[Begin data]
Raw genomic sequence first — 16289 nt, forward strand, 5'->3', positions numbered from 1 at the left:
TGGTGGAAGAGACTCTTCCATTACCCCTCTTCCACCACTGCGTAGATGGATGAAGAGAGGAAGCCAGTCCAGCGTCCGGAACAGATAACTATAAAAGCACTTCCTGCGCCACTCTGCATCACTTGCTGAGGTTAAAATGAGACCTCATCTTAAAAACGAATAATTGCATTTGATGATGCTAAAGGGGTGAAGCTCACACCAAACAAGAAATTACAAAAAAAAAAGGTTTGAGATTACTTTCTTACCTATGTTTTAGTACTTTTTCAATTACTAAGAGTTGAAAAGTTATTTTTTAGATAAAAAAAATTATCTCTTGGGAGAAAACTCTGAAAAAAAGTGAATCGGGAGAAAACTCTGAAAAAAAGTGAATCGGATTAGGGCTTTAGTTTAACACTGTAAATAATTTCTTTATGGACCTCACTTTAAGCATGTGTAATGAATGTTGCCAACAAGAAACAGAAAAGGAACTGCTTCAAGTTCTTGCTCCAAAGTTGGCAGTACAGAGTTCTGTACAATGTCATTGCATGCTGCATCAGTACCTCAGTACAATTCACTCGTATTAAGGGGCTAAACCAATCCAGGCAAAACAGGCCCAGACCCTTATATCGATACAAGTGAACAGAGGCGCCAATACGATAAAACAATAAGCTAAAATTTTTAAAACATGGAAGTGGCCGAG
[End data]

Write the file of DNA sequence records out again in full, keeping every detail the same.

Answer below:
Raw genomic sequence first — 16289 nt, forward strand, 5'->3', positions numbered from 1 at the left:
TGGTGGAAGAGACTCTTCCATTACCCCTCTTCCACCACTGCGTAGATGGATGAAGAGAGGAAGCCAGTCCAGCGTCCGGAACAGATAACTATAAAAGCACTTCCTGCGCCACTCTGCATCACTTGCTGAGGTTAAAATGAGACCTCATCTTAAAAACGAATAATTGCATTTGATGATGCTAAAGGGGTGAAGCTCACACCAAACAAGAAATTACAAAAAAAAAAGGTTTGAGATTACTTTCTTACCTATGTTTTAGTACTTTTTCAATTACTAAGAGTTGAAAAGTTATTTTTTAGATAAAAAAAATTATCTCTTGGGAGAAAACTCTGAAAAAAAGTGAATCGGGAGAAAACTCTGAAAAAAAGTGAATCGGATTAGGGCTTTAGTTTAACACTGTAAATAATTTCTTTATGGACCTCACTTTAAGCATGTGTAATGAATGTTGCCAACAAGAAACAGAAAAGGAACTGCTTCAAGTTCTTGCTCCAAAGTTGGCAGTACAGAGTTCTGTACAATGTCATTGCATGCTGCATCAGTACCTCAGTACAATTCACTCGTATTAAGGGGCTAAACCAATCCAGGCAAAACAGGCCCAGACCCTTATATCGATACAAGTGAACAGAGGCGCCAATACGATAAAACAATAAGCTAAAATTTTTAAAACATGGAAGTGGCCGAG